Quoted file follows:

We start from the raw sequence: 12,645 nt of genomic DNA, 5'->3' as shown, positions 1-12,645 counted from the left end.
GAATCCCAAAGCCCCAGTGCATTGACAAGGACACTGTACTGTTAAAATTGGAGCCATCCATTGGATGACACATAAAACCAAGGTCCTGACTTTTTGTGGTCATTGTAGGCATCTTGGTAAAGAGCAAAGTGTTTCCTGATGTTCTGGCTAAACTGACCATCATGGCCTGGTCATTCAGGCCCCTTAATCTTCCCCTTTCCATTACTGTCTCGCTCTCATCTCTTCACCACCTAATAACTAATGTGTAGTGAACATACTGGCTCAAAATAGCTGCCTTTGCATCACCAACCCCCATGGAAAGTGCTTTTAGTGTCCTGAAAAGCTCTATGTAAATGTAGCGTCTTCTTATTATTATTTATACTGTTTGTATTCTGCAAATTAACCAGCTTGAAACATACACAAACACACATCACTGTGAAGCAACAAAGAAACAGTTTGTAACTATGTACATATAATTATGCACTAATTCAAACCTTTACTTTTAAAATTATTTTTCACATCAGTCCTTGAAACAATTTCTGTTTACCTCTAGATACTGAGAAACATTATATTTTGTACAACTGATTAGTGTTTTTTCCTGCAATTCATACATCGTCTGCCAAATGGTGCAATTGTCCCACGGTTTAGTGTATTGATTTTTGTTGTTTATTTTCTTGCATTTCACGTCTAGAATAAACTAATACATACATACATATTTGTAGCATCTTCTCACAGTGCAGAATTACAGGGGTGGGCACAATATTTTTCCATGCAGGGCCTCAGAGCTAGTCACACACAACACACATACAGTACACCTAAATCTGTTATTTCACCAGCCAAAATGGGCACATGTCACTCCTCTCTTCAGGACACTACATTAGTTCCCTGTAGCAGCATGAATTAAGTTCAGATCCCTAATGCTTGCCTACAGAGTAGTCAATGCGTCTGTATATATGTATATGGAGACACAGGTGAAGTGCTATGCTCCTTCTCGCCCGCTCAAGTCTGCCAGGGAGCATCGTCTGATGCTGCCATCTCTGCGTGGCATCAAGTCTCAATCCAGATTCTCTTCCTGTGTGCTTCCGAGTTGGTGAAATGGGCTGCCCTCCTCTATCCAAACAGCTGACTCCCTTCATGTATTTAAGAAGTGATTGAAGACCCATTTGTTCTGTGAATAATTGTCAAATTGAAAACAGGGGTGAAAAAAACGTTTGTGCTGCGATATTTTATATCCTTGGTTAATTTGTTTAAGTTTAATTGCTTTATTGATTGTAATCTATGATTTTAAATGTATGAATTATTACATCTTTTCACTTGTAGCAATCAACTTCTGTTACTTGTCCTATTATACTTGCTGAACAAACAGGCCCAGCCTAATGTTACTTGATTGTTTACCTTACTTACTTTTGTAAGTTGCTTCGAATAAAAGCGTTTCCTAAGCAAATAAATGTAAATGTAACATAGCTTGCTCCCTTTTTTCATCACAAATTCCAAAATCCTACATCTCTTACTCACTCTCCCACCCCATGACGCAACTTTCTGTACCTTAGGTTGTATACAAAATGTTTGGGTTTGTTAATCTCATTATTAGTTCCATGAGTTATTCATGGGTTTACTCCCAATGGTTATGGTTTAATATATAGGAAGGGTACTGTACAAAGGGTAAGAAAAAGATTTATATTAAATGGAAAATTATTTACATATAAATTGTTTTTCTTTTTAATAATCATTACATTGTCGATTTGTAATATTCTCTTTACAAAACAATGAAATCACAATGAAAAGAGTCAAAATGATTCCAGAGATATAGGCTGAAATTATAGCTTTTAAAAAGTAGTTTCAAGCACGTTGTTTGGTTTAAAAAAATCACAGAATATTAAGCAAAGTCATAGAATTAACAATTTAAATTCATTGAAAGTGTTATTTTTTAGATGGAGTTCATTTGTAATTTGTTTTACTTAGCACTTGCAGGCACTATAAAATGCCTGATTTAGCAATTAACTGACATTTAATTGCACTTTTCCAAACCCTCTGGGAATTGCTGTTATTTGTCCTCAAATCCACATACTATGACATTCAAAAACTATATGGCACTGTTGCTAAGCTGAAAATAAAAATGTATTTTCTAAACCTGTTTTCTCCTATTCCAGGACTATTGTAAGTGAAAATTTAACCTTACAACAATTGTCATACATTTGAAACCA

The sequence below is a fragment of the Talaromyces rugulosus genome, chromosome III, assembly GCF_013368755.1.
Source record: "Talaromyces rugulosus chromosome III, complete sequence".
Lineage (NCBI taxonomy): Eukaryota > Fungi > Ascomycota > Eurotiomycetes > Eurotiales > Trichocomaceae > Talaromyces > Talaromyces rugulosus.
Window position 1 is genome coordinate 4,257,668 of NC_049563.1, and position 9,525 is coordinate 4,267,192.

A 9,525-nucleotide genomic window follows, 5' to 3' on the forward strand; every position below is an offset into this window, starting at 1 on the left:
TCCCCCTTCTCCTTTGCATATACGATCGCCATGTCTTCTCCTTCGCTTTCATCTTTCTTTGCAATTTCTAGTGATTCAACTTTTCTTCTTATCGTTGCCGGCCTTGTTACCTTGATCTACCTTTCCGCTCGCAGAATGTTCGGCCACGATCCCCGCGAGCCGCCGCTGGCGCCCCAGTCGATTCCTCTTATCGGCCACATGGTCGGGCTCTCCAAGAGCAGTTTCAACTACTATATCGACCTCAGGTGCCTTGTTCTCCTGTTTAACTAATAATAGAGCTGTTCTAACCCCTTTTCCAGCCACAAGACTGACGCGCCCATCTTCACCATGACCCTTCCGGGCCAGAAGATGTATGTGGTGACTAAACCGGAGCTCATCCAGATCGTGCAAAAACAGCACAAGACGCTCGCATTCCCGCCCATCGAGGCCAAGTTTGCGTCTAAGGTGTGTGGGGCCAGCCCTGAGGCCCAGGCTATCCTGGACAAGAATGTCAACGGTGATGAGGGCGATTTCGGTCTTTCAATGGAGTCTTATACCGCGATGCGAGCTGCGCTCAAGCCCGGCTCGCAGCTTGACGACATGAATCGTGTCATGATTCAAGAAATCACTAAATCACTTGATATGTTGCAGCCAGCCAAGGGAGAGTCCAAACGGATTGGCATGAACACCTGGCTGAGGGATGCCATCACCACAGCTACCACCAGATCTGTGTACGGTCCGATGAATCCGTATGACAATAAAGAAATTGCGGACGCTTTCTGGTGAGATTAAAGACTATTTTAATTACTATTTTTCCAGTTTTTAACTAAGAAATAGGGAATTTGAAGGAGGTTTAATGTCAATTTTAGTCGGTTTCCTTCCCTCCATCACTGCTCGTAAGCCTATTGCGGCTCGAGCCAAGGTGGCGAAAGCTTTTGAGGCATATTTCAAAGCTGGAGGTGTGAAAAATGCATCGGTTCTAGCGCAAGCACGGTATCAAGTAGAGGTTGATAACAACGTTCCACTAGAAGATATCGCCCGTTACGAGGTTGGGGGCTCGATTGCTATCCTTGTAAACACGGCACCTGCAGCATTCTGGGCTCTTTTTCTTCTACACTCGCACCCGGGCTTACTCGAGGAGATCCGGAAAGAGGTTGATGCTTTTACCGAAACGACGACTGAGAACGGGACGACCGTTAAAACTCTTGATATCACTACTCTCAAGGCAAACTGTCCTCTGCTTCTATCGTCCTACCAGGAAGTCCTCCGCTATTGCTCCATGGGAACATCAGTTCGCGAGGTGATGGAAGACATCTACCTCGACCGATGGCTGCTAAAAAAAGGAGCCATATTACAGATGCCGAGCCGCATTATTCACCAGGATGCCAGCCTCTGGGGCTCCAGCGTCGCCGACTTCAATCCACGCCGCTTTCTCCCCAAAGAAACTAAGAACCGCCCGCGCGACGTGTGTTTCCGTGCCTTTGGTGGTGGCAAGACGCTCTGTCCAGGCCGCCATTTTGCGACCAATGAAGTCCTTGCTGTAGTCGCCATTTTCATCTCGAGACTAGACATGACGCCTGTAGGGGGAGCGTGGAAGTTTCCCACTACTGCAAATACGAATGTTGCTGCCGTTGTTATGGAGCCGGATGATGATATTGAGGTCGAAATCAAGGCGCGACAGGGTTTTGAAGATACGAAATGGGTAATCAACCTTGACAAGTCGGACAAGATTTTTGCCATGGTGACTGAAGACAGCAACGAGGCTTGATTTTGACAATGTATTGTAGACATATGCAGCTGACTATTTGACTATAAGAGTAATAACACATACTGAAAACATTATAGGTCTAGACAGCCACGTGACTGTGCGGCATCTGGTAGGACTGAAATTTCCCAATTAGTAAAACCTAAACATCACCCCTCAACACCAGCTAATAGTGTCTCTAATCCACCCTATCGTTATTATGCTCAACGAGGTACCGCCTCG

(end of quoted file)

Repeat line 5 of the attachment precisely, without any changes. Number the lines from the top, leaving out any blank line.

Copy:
Lineage (NCBI taxonomy): Eukaryota > Fungi > Ascomycota > Eurotiomycetes > Eurotiales > Trichocomaceae > Talaromyces > Talaromyces rugulosus.